ECONOMY

Three lease projects planned for state tourism property use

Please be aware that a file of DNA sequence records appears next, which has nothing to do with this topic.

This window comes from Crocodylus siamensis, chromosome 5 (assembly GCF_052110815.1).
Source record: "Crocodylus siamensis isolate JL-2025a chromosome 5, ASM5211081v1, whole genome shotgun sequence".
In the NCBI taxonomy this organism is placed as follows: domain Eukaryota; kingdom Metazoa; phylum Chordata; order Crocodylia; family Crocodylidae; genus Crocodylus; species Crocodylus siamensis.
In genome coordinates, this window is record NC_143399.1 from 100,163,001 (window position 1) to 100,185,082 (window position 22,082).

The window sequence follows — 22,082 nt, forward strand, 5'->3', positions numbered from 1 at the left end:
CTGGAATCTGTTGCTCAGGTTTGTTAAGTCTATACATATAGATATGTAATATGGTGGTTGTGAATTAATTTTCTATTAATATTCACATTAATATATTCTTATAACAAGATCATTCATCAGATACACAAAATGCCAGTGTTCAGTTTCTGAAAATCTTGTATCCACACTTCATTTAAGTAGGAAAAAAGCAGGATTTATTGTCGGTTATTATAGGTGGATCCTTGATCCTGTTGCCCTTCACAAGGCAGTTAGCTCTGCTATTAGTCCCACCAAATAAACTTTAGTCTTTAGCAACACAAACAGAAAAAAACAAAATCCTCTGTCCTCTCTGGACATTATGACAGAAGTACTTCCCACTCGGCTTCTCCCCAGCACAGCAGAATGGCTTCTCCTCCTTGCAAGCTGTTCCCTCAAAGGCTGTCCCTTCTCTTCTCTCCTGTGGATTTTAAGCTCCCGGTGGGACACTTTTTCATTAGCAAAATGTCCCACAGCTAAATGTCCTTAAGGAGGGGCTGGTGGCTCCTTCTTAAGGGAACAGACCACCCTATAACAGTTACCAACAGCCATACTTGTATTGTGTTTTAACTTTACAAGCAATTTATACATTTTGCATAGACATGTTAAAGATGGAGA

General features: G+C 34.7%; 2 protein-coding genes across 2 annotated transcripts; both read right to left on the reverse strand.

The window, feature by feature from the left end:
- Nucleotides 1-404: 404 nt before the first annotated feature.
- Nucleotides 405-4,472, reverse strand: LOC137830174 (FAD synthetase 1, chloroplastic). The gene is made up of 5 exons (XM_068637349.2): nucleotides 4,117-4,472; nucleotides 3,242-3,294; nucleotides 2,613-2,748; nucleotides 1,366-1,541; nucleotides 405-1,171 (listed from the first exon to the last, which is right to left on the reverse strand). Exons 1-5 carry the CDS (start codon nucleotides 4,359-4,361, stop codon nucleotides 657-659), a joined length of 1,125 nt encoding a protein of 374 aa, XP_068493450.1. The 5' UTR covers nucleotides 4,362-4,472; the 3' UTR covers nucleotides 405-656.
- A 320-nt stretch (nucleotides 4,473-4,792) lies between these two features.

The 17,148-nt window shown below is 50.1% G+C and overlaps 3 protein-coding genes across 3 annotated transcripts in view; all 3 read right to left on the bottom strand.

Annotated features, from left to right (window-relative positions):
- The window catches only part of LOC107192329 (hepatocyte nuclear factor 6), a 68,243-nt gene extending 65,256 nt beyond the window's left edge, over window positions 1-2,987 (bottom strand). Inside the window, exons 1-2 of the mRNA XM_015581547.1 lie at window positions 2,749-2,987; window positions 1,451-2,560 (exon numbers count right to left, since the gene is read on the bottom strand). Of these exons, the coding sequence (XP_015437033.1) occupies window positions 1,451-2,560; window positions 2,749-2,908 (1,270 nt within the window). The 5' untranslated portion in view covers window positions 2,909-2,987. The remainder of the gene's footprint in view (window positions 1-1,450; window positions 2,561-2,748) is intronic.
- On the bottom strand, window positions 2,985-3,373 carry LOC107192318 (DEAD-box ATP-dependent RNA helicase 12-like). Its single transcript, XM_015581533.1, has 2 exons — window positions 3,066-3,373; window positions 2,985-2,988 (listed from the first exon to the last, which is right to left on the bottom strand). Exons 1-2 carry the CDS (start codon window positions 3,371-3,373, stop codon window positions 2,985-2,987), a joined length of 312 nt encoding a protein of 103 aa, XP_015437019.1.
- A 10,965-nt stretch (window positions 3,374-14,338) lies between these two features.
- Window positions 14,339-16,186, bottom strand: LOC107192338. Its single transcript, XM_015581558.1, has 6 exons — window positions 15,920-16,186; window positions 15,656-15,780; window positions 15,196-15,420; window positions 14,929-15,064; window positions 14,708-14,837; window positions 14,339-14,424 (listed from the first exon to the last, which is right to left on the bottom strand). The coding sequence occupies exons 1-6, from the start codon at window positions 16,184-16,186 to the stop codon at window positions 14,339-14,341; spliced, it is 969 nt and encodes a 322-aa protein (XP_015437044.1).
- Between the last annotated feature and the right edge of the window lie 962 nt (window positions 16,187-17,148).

State-owned tourism property utilization is entering a new phase with three major investment plans set for the long-term leasing process by the Tourism Development Company (ETA), which has recently completed its operational restructuring. The properties to be up for lease are the Corfu casino, the plots housing a golf course at Afandou on Rhodes, and another at Epanomi, near Thessaloniki, for the creation of a new course. ETA CEO Constantinos Zacharopoulos has submitted these plans as well as some minor-scale leasings; they are expected to receive approval soon from the ministerial privatization committee. Notably, ETA is putting great emphasis on attracting investments related to golf as the government intends to pull Greece from the bottom of the list of quality round-the-year tourism destinations. Relocation The Corfu casino is today housed in a hotel, to which ETA pays a rent of 350,000 euros per year. The casino belongs to an ETA subsidiary, Hellenic Casino Corfu, although the latter has not yet paid the 4.4 million euros needed to formally secure the rights. According to a study, the casino is to move to the Achillion mansion, which belongs to the Greek National Tourism Organization (GNTO), with the cost to run to 8 million euros. The most likely scenario to date is the sale of 77.5 percent of the casino’s shares and the gradual concession of the remaining 22.5 percent over a period of 45 years (the company is to be dissolved in 2051) to the consortium that wins the tender, which will also contribute all its participation to Hellenic Corfu Casino (at least 3 million euros, or 40 percent of the investment) for the increase of the company’s share capital. The winning consortium will pay up front or within two years the price for securing 77.5 percent of the company. The second tender is for the use of the 1.83-square-kilometer plot where the Afandou golf course is, following two failed tenders and one that was canceled. Among the winner’s obligations will be the upgrade and modernization of the 18-hole course, along with the development of hotel infrastructure to support it (A- and B-category hotels). Other possible uses could include a new nine-hole course, a spa and thalassotherapy center, development of touristic accommodation and commercial stores, utilization of the beach and the formation of sports and other open-air facilities. A new company is to be created to which the investor will participate with a 51 to 65 percent share. After the company is dissolved (after 60 to 99 years), the shares will be returned to ETA at a symbolic price. Finally, the tender regarding the 0.6-sq.km. plot set out for a golf course in Epanomi, which began in 1999 but ran into problems, seems to be concluded at last. Although an agreement was signed in 1999 between GNTO and the Epanomi Golf company, the tender process has not yet been completed, which is not unusual in Greece. A series of state-owned Xenia hotels are also set for long-term lease, having been abandoned to decay. ETA however insists both on maintaining the modern entrepreneurship mentality, away from the 1980s models, and on preserving the buildings’ architecture, while also making them more profitable. This will allow for the expansion of the buildings.